cout<<"For node "<<i<<" data is = "<< p->data <<endl;
p = p->next; i++;
}

// Also note the size of LL is i-1
cout<<"Size of LL = "<< i-1<<endl;

/* SEARCH OPERATION IN LL */
// search for data '5'
while(p != NULL)
{
if(p->data == 5){
cout<<"node found\n";
break; // break as element is found.
}
p = p->next; i++;
}

}

Traversal: To traverse means to go through each node one at a time.

  /* TRAVERSAL OPERATION IN LL */

// when 'p' reaches NULL, it means end of LL is reached.
int i = 1;
while(p != NULL)
{
cout<<"For node "<<i<<" data is = "<< p->data <<endl;
p = p->next; i++;
}

Insertion: The addition of a node at a certain location.

  /* INSERTION OPERATION IN LL */
// Insert at 3rd location
int pos = 3, i=1;

Node* prev;
if(pos == 1)
{ p = new Node(0);
//now make this added node as head, because it is in 1st location.
}
else{
while(p != NULL)
{
if(i == pos){
// prev is 2nd Node
// p is 3rd Node
prev->next = new Node(0);
prev->next->next = p;
break; // break as node is inserted.
}
prev = p;
p = p->next; i++;
}
}

Removal: To remove a node.

  /* Removal OPERATION IN LL */
// Removal at 3rd location
int pos = 3, i=1;
Node* prev;
if(pos == 1) // i.e head node is to be removed
{
//i.e just point to the next node
}
else{
while(p != NULL)
{
if(i == pos){
// prev is 2nd Node
// p is 3rd Node
prev->next = p->next;
// i.e 2nd node will point to 4th node, there by removing 3rd node from LL
break; // break as node is removed.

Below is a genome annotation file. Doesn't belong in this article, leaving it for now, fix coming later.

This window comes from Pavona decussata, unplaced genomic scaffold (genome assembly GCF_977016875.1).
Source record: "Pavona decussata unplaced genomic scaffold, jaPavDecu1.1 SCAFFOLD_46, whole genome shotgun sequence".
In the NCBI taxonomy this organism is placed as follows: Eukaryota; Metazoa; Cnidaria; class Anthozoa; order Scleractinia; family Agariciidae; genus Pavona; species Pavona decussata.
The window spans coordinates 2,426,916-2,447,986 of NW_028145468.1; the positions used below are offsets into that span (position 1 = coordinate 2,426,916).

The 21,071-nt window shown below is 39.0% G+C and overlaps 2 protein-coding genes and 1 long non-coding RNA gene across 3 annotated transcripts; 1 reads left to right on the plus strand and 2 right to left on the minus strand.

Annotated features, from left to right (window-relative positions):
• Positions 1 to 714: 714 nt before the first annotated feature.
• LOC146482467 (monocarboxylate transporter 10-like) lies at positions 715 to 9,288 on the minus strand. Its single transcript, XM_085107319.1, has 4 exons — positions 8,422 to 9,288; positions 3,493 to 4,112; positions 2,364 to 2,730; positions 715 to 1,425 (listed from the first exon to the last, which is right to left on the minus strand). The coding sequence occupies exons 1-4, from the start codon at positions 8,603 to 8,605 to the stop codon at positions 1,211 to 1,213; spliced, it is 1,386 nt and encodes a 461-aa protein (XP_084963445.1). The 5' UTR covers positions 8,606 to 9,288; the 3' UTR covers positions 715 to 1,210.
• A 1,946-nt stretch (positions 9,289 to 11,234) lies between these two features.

}
prev = p;
p = p->next; i++;
}
}

Searching: To value-search an element or elements.

  /* SEARCH OPERATION IN LL */
// search for data '5'
while(p != NULL)
{
if(p->data == 5){
cout<<"node found\n";
break; // break as element is found.
}
p = p->next;
}

Update: To change a node’s state.

Sorting: Putting linked list nodes in a particular order.

merging: the act of joining two linked lists together.

• Ease of Insertion and Deletion: Linked lists are dynamic in nature which allows elements to be added or removed easily at any given point in the list. This is very convenient and saves time when compared to other data structures like arrays which require elements to be shifted accordingly.
• Memory Efficiency: Linked lists use much less memory as compared to other data structures like arrays. This is because linked lists only store the address or reference of the next node instead of storing the entire data of the node.
• Flexibility: Linked lists are very flexible and can be easily manipulated as needed. Elements can be inserted or removed at any position in the list with relative ease.

• Random Access is not allowed: Linked lists do not allow random access, meaning that elements cannot be accessed directly as compared to arrays. This makes it difficult to search for a particular element or node.
• Extra Memory Space Required: Linked lists require extra memory space for the address or reference of the next node. This can be a disadvantage in terms of memory efficiency.
• Time Complexity: Linked lists have a time complexity of O(n) for searching, inserting, and deleting elements as compared to arrays which have a time complexity of O(1) for these operations. This means that linked lists are slower than arrays in terms of these operations.